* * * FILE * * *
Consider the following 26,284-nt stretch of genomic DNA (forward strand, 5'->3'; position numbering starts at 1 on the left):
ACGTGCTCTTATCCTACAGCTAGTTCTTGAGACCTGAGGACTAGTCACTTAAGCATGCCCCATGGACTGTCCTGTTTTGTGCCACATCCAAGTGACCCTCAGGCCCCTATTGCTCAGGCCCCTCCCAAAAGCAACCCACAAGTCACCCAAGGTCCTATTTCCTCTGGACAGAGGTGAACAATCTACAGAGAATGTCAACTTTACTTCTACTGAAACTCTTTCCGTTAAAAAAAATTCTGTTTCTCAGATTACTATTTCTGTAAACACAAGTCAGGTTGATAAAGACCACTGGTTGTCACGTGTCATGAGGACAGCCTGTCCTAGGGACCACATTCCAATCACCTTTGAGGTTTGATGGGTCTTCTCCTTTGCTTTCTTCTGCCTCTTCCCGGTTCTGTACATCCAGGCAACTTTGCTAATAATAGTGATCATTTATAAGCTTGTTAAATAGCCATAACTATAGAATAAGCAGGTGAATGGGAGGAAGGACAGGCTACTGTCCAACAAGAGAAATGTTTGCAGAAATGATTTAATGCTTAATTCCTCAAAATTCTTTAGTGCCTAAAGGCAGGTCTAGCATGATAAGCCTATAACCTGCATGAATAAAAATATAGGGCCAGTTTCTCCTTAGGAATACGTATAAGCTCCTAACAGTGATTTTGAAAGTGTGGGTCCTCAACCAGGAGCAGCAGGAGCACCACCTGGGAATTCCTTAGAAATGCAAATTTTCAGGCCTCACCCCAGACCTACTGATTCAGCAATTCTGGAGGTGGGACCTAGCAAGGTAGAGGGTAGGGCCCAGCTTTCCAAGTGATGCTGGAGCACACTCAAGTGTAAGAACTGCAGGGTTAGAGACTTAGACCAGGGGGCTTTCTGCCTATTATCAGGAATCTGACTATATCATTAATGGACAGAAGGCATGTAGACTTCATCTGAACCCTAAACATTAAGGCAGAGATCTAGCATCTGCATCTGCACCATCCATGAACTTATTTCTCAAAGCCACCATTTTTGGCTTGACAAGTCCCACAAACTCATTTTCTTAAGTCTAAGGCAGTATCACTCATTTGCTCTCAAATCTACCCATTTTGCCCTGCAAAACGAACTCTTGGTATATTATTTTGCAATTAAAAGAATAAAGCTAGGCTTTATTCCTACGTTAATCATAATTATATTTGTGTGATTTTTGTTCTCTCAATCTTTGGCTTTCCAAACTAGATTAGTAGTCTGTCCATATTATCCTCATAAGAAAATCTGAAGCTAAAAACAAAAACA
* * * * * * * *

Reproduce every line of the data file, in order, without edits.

Consider the following 26,284-nt stretch of genomic DNA (forward strand, 5'->3'; position numbering starts at 1 on the left):
ACGTGCTCTTATCCTACAGCTAGTTCTTGAGACCTGAGGACTAGTCACTTAAGCATGCCCCATGGACTGTCCTGTTTTGTGCCACATCCAAGTGACCCTCAGGCCCCTATTGCTCAGGCCCCTCCCAAAAGCAACCCACAAGTCACCCAAGGTCCTATTTCCTCTGGACAGAGGTGAACAATCTACAGAGAATGTCAACTTTACTTCTACTGAAACTCTTTCCGTTAAAAAAAATTCTGTTTCTCAGATTACTATTTCTGTAAACACAAGTCAGGTTGATAAAGACCACTGGTTGTCACGTGTCATGAGGACAGCCTGTCCTAGGGACCACATTCCAATCACCTTTGAGGTTTGATGGGTCTTCTCCTTTGCTTTCTTCTGCCTCTTCCCGGTTCTGTACATCCAGGCAACTTTGCTAATAATAGTGATCATTTATAAGCTTGTTAAATAGCCATAACTATAGAATAAGCAGGTGAATGGGAGGAAGGACAGGCTACTGTCCAACAAGAGAAATGTTTGCAGAAATGATTTAATGCTTAATTCCTCAAAATTCTTTAGTGCCTAAAGGCAGGTCTAGCATGATAAGCCTATAACCTGCATGAATAAAAATATAGGGCCAGTTTCTCCTTAGGAATACGTATAAGCTCCTAACAGTGATTTTGAAAGTGTGGGTCCTCAACCAGGAGCAGCAGGAGCACCACCTGGGAATTCCTTAGAAATGCAAATTTTCAGGCCTCACCCCAGACCTACTGATTCAGCAATTCTGGAGGTGGGACCTAGCAAGGTAGAGGGTAGGGCCCAGCTTTCCAAGTGATGCTGGAGCACACTCAAGTGTAAGAACTGCAGGGTTAGAGACTTAGACCAGGGGGCTTTCTGCCTATTATCAGGAATCTGACTATATCATTAATGGACAGAAGGCATGTAGACTTCATCTGAACCCTAAACATTAAGGCAGAGATCTAGCATCTGCATCTGCACCATCCATGAACTTATTTCTCAAAGCCACCATTTTTGGCTTGACAAGTCCCACAAACTCATTTTCTTAAGTCTAAGGCAGTATCACTCATTTGCTCTCAAATCTACCCATTTTGCCCTGCAAAACGAACTCTTGGTATATTATTTTGCAATTAAAAGAATAAAGCTAGGCTTTATTCCTACGTTAATCATAATTATATTTGTGTGATTTTTGTTCTCTCAATCTTTGGCTTTCCAAACTAGATTAGTAGTCTGTCCATATTATCCTCATAAGAAAATCTGAAGCTAAAAACAAAAACA